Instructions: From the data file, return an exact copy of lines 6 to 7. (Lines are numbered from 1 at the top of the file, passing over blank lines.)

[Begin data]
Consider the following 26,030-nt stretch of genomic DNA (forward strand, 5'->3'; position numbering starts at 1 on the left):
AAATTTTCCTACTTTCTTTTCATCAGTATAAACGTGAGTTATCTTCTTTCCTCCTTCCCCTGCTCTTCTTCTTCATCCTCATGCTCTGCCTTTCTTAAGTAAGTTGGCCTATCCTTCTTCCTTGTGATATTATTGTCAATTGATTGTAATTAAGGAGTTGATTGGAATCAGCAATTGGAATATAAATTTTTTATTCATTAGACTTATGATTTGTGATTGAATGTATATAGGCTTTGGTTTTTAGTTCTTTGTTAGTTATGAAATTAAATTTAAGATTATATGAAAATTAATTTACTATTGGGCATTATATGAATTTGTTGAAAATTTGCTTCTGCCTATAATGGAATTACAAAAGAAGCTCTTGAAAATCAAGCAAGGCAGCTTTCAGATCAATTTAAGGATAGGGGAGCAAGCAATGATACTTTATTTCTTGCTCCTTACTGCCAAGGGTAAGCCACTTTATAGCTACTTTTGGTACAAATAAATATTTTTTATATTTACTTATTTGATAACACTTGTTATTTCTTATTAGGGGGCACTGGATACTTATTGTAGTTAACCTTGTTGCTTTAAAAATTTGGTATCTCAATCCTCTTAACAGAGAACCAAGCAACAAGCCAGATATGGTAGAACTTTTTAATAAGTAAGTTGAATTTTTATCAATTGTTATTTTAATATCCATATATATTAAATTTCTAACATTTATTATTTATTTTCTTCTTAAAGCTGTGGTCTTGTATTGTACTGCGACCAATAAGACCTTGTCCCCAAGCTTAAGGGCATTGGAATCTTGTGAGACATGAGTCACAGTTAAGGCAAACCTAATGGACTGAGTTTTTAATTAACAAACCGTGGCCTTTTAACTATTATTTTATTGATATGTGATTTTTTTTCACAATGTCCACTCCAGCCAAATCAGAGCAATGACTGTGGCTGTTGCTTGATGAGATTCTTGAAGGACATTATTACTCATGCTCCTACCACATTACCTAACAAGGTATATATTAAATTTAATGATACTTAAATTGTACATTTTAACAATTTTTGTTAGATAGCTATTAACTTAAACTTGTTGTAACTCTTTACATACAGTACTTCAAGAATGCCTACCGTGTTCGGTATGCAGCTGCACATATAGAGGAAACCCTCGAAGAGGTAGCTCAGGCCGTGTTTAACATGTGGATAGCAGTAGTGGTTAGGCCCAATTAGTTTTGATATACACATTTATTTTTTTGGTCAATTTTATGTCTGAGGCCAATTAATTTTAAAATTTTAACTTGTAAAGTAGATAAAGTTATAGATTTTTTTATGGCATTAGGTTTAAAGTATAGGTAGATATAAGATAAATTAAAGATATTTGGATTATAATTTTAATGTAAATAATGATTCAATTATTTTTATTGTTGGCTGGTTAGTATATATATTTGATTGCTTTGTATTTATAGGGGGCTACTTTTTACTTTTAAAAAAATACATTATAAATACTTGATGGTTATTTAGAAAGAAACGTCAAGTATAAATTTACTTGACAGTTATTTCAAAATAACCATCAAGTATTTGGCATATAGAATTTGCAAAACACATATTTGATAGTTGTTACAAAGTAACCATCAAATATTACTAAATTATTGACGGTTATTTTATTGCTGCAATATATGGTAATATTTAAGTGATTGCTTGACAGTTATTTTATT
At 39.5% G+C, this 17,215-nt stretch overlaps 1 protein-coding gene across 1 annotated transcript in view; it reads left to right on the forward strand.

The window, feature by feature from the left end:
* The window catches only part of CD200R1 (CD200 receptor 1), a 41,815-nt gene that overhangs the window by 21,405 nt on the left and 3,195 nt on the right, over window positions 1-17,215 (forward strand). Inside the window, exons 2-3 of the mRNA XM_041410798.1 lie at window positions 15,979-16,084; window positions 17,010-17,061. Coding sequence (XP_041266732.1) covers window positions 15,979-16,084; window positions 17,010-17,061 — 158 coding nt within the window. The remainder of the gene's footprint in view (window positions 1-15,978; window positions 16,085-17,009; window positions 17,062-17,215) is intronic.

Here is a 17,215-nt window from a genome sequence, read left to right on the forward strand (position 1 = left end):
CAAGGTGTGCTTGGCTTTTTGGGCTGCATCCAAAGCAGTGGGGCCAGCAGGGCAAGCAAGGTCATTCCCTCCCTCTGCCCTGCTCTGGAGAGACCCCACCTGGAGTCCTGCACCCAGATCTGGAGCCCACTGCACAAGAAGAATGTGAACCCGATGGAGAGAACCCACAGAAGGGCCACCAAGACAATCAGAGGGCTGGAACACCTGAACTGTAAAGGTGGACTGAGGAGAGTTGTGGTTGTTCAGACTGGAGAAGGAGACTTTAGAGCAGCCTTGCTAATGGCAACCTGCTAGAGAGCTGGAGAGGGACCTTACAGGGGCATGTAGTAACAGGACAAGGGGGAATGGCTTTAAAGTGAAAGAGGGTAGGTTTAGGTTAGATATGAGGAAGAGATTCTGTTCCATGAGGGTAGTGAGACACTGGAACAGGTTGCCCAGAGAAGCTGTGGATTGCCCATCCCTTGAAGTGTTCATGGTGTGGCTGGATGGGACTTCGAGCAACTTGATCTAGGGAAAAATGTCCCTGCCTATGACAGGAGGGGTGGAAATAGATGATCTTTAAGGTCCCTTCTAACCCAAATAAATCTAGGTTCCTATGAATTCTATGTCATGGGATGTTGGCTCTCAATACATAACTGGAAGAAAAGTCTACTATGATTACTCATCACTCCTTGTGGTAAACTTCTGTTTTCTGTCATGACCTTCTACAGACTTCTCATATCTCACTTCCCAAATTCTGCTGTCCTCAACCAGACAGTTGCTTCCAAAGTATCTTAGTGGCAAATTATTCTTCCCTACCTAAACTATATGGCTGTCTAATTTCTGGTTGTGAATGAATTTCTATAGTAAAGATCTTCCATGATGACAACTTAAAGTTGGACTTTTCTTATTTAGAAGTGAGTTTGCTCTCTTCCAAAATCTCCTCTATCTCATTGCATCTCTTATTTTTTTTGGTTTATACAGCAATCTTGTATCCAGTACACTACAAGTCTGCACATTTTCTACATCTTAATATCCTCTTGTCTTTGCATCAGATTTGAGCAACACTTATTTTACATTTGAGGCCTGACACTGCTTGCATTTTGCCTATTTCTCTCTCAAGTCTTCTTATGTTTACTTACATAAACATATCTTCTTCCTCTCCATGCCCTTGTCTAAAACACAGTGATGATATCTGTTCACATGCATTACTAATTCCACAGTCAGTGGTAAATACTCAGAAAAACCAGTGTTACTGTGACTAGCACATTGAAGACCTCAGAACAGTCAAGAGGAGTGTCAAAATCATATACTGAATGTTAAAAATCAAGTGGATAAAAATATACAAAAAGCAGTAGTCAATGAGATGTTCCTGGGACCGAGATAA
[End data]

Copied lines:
Here is a 17,215-nt window from a genome sequence, read left to right on the forward strand (position 1 = left end):
CAAGGTGTGCTTGGCTTTTTGGGCTGCATCCAAAGCAGTGGGGCCAGCAGGGCAAGCAAGGTCATTCCCTCCCTCTGCCCTGCTCTGGAGAGACCCCACCTGGAGTCCTGCACCCAGATCTGGAGCCCACTGCACAAGAAGAATGTGAACCCGATGGAGAGAACCCACAGAAGGGCCACCAAGACAATCAGAGGGCTGGAACACCTGAACTGTAAAGGTGGACTGAGGAGAGTTGTGGTTGTTCAGACTGGAGAAGGAGACTTTAGAGCAGCCTTGCTAATGGCAACCTGCTAGAGAGCTGGAGAGGGACCTTACAGGGGCATGTAGTAACAGGACAAGGGGGAATGGCTTTAAAGTGAAAGAGGGTAGGTTTAGGTTAGATATGAGGAAGAGATTCTGTTCCATGAGGGTAGTGAGACACTGGAACAGGTTGCCCAGAGAAGCTGTGGATTGCCCATCCCTTGAAGTGTTCATGGTGTGGCTGGATGGGACTTCGAGCAACTTGATCTAGGGAAAAATGTCCCTGCCTATGACAGGAGGGGTGGAAATAGATGATCTTTAAGGTCCCTTCTAACCCAAATAAATCTAGGTTCCTATGAATTCTATGTCATGGGATGTTGGCTCTCAATACATAACTGGAAGAAAAGTCTACTATGATTACTCATCACTCCTTGTGGTAAACTTCTGTTTTCTGTCATGACCTTCTACAGACTTCTCATATCTCACTTCCCAAATTCTGCTGTCCTCAACCAGACAGTTGCTTCCAAAGTATCTTAGTGGCAAATTATTCTTCCCTACCTAAACTATATGGCTGTCTAATTTCTGGTTGTGAATGAATTTCTATAGTAAAGATCTTCCATGATGACAACTTAAAGTTGGACTTTTCTTATTTAGAAGTGAGTTTGCTCTCTTCCAAAATCTCCTCTATCTCATTGCATCTCTTATTTTTTTTGGTTTATACAGCAATCTTGTATCCAGTACACTACAAGTCTGCACATTTTCTACATCTTAATATCCTCTTGTCTTTGCATCAGATTTGAGCAACACTTATTTTACATTTGAGGCCTGACACTGCTTGCATTTTGCCTATTTCTCTCTCAAGTCTTCTTATGTTTACTTACATAAACATATCTTCTTCCTCTCCATGCCCTTGTCTAAAACACAGTGATGATATCTGTTCACATGCATTACTAATTCCACAGTCAGTGGTAAATACTCAGAAAAACCAGTGTTACTGTGACTAGCACATTGAAGACCTCAGAACAGTCAAGAGGAGTGTCAAAATCATATACTGAATGTTAAAAATCAAGTGGATAAAAATATACAAAAAGCAGTAGTCAATGAGATGTTCCTGGGACCGAGATAA